Protection schemes in karst areas

The Geological Survey of Ireland, the Department of Environment and Local Government and the Environmental Protection Agency have jointly developed a methodology for the preparation of groundwater protection schemes. Schemes based on this methodology are gradually being drawn up and implemented by local authorities. Each scheme involves a county-wide map of groundwater protection zones, based on an aquifer map and a map of the natural vulnerability of the groundwater to pollution. This is accompanied by guidelines for controlling various sources of pollution (e.g. septic tank systems).

Karst is included in the protection scheme in two ways: firstly as part of the aquifer categorisation; and secondly, as a factor in vulnerability mapping.

Karst limestones are shown as a separate, distinct aquifer category on aquifer maps, as a means of drawing attention to the variability in the hydrogeological characteristics, the difficulties in locating successful wells, the focused nature and high velocities of groundwater flow, and the low level of pollutant purification in karst areas.



Summary of Components of Groundwater Protection Scheme

  • The vulnerability map mainly depends on the nature and thickness of subsoils (unconsolidated material overlying bedrock, dating from the Ice Age and the last 15,000 years since the end of the Ice Age). Two factors relating to the subsoil cover are worth noting in karst areas:
  • The irregular bedrock surface arising from limestone solution (with buried solution hollows) means that the subsoil thickness is often very variable over short distances, so the degree of protection provided is hard to predict.
  • Where subsoil deposits are absent, limestone weathering gives rise to a thin or patchy soil, which provides little or no protection to the underlying groundwater.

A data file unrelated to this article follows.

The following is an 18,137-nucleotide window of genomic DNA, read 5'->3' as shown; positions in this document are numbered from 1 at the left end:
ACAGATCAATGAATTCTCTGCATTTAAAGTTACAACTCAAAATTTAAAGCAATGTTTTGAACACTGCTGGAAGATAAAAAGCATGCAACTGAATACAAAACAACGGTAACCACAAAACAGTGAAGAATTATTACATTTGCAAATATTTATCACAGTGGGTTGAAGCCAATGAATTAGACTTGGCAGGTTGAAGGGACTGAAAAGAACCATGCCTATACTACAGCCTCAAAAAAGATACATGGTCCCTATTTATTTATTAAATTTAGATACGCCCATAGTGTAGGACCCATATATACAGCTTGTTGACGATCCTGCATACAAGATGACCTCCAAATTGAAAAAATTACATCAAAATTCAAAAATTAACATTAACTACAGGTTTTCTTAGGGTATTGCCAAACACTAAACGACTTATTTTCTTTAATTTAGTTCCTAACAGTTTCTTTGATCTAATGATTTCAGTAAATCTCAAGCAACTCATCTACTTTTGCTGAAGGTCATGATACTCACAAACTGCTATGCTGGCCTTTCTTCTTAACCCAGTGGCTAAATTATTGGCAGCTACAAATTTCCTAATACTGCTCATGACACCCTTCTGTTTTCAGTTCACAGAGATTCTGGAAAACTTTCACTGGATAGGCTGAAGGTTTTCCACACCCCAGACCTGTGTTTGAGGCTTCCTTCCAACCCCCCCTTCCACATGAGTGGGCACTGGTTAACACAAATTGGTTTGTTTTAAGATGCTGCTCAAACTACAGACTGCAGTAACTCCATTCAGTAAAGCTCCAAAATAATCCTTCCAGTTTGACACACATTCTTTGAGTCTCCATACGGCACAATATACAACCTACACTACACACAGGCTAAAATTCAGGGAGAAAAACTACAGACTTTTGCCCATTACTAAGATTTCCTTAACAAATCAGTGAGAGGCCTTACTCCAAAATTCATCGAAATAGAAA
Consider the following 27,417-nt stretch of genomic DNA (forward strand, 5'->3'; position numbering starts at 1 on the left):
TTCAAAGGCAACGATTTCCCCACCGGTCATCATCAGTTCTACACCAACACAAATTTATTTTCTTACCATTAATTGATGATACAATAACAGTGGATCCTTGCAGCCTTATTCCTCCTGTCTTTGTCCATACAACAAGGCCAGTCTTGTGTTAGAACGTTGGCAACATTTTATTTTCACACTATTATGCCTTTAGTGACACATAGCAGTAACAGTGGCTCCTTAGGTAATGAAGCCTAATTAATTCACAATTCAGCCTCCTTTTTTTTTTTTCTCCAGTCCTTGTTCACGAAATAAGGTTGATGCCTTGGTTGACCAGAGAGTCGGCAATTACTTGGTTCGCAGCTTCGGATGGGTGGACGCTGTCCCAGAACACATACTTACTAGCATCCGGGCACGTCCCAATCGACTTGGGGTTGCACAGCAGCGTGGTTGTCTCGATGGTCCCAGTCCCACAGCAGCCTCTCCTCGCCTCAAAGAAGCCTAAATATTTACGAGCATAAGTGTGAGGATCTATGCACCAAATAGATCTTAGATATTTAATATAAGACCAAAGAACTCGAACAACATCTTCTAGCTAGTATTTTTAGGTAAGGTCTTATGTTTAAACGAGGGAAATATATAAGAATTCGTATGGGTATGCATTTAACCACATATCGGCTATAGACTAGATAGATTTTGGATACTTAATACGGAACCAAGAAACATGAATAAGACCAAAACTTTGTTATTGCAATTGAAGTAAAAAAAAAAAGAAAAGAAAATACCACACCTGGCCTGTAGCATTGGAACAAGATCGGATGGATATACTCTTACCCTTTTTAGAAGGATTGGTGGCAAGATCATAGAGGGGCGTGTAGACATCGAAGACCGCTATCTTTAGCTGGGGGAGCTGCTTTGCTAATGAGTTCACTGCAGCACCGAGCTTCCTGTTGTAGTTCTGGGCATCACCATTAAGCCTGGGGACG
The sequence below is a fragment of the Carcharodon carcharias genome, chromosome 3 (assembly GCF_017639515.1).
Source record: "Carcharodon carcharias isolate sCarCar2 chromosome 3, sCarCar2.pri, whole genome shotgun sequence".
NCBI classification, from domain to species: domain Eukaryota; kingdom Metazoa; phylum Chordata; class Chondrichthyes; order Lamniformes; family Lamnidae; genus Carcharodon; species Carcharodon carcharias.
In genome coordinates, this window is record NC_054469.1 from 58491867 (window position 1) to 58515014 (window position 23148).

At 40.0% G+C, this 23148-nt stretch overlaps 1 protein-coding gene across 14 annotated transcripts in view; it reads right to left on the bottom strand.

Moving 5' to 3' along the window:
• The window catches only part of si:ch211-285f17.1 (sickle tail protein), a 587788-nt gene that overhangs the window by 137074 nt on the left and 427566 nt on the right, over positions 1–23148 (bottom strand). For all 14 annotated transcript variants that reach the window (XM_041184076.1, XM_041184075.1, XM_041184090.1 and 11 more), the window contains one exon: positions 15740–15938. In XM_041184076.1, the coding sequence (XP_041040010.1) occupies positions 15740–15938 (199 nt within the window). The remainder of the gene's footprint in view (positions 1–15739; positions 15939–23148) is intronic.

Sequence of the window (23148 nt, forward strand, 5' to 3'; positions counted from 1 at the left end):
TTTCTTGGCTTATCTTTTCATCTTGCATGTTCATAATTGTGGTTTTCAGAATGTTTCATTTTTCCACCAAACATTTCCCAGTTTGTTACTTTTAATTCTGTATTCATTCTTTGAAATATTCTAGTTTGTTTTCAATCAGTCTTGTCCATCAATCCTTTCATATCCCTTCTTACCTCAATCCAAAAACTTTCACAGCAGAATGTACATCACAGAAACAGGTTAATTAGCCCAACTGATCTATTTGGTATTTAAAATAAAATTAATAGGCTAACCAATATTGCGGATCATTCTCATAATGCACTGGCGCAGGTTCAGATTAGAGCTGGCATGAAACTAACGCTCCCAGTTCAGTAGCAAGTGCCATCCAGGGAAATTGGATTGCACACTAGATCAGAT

The greatest vulnerability arises where water can move underground directly at particular points, bypassing the protective soil or subsoil cover, e.g. where stream water sinks underground (swallow holes) or along streams where water is lost over a longer reach (often where an artificial channel has been created by arterial drainage).

One element in a groundwater protection scheme is the drawing up of source protection zones around major public water supply sources. Each source's catchment area (or Zone of Contribution) must be identified. In karst areas this is particularly difficult, since the underground pathways are highly unpredictable. Where a sinking stream is thought likely to re-emerge at a spring, it is sometimes possible to trace the water from sink to spring by using special dyes or other tracers. The speeds at which water travels underground in karst systems, as revealed by dye tracing, can be several km per day, as compared with perhaps one or two metres per day in non-karstified aquifers. This emphasises the importance of avoiding pollution as rapid flow means a pollutant can quickly reach a water source without any chance for the harmful matter to be filtered out, absorbed or degraded.

Extremely vulnerable areas defined in the national protection scheme methodology include:

  • Areas where bedrock is exposed at the surface or where the subsoil cover is less than 3 m thick.
  • Areas within 30 m of karst features (including along the area of loss of losing or sinking streams) and within 10 m on either side of losing or sinking streams upflow of the area of loss.